Following on from this in September 2017, former Prime Minister Malcolm Turnbull and Chinese Premier Li Kequiang promised that neither country would engage in cyber-theft of intellectual property and commercial secrets.
Reports of cyber-theft declined immediately after these agreements, however in recent months they have ramped up again.
A U.S Trade Representative report released this week confirms that despite any international agreements, China has continued engaging in cyber-espionage and the theft of intellectual property. Further the report states that not only is China likely to be in breach of these agreements, but the attacks have “increased in frequency and sophistication”.
Notably in July of this year, China was linked to the cyber-breach of Australian National University. This attack was particularly disturbing given that ANU is a leading university involved in key areas of Australian technological, scientific, defence and commercial research. It is fascinating that cyber attacks and theft are a “norm” that is accepted within our overall international relationships. Physical acts of a similar nature would not be so easily accepted.
By Cameron Abbott and Colette Légeret
Cymulate, a leading provider of Breach and Attack Simulation solutions and a Gartner 2018 Cool Vendor, announced last week that its Security Research Team had uncovered a security flaw in the Microsoft Office Suite (Office) that may affect Microsoft Word (Word) users.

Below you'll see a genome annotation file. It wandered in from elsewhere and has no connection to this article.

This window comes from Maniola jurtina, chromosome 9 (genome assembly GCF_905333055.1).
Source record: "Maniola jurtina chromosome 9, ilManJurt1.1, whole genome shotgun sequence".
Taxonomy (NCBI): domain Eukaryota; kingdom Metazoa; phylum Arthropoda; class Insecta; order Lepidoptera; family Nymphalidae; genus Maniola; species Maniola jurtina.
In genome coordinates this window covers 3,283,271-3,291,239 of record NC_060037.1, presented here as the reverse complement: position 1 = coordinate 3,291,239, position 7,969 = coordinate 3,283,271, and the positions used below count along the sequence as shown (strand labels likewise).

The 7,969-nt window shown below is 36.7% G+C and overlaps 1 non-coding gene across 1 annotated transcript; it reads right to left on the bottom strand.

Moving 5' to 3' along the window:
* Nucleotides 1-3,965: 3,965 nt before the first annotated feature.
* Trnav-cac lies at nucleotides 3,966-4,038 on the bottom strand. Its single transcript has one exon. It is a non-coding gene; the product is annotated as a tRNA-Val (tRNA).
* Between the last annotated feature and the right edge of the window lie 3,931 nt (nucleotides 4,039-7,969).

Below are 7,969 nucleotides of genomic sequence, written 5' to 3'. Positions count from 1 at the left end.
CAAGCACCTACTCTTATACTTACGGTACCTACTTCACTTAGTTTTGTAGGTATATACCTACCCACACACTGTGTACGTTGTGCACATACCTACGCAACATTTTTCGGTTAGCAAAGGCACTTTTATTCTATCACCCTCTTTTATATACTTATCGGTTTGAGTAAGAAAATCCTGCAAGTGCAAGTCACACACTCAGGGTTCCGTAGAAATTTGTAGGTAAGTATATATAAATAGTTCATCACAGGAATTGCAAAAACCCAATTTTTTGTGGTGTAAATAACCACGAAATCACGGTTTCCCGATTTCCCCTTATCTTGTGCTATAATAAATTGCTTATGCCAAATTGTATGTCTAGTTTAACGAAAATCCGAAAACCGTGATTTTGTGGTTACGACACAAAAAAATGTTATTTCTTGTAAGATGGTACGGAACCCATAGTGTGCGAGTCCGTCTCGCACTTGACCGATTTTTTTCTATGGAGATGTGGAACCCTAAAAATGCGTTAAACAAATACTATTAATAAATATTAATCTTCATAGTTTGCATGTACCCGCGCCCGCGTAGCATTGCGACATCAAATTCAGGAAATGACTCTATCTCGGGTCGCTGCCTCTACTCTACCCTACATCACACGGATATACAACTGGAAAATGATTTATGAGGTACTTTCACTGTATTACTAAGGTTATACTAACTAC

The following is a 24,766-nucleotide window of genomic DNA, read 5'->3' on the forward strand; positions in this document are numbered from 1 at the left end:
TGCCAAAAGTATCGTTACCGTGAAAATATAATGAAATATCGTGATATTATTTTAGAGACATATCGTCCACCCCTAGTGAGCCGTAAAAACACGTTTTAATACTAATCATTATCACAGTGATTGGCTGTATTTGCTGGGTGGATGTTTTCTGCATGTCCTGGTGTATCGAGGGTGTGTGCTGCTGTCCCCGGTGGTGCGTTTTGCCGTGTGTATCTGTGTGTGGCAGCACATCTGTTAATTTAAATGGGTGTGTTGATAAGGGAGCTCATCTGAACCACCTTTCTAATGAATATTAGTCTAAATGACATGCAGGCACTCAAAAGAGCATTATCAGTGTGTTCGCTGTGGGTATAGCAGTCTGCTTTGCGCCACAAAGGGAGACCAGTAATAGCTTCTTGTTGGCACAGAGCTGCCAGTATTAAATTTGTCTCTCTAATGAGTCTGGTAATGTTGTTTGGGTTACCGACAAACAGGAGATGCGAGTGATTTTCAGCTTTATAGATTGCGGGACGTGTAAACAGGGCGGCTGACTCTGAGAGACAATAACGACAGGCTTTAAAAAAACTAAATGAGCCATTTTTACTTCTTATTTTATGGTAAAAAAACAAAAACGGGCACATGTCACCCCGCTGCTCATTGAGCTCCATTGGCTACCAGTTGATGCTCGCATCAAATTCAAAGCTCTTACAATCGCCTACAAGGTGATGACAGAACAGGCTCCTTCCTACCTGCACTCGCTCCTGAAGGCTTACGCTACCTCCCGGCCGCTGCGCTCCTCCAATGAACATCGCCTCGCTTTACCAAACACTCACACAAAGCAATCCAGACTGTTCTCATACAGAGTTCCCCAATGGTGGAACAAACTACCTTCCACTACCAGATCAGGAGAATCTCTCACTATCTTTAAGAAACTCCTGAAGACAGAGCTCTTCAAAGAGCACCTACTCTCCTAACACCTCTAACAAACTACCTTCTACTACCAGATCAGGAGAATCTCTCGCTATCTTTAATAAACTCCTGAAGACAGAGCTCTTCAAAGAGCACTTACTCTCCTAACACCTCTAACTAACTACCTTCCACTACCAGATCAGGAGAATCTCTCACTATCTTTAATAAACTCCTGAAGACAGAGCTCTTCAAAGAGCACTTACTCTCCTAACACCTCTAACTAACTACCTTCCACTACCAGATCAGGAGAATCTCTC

By Cameron Abbott and Sarah Goegan
You would think government agencies would have a keen focus on cybersecurity risks, but apparently not! A report by the United States Office of Management and Budget (OMB) has found that nearly three-quarters of Federal agencies reviewed have either “at risk” or “high risk” cybersecurity arrangements. 71 of 96 agencies assessed were either missing, had insufficiently deployed or had significant gaps in their fundamental cybersecurity policies, processes or tools.
Last week, the Australian Government announced that it would propose new anti-terror laws that force telecommunications and multinational tech companies to give law enforcement agencies access to encrypted data of suspected criminals and terrorists.
Cyber Security Minister Angus Taylor said the laws would give police, intelligence and security agencies the ability to bypass encryption on messaging (such as private messages sent on Whatsapp and Facebook), phone calls, photos, location and apps.